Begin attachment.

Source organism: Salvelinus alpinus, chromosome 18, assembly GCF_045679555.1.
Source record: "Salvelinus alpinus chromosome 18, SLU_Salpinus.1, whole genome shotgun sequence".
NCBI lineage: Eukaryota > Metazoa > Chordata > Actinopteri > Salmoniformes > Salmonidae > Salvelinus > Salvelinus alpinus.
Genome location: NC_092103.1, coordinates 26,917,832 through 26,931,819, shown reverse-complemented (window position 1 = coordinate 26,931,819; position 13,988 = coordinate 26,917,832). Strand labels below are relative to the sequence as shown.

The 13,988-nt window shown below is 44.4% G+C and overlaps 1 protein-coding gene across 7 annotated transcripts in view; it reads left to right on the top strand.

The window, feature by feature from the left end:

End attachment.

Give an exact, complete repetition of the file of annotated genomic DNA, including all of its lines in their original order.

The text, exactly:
Source organism: Salvelinus alpinus, chromosome 18, assembly GCF_045679555.1.
Source record: "Salvelinus alpinus chromosome 18, SLU_Salpinus.1, whole genome shotgun sequence".
NCBI lineage: Eukaryota > Metazoa > Chordata > Actinopteri > Salmoniformes > Salmonidae > Salvelinus > Salvelinus alpinus.
Genome location: NC_092103.1, coordinates 26,917,832 through 26,931,819, shown reverse-complemented (window position 1 = coordinate 26,931,819; position 13,988 = coordinate 26,917,832). Strand labels below are relative to the sequence as shown.

The 13,988-nt window shown below is 44.4% G+C and overlaps 1 protein-coding gene across 7 annotated transcripts in view; it reads left to right on the top strand.

The window, feature by feature from the left end: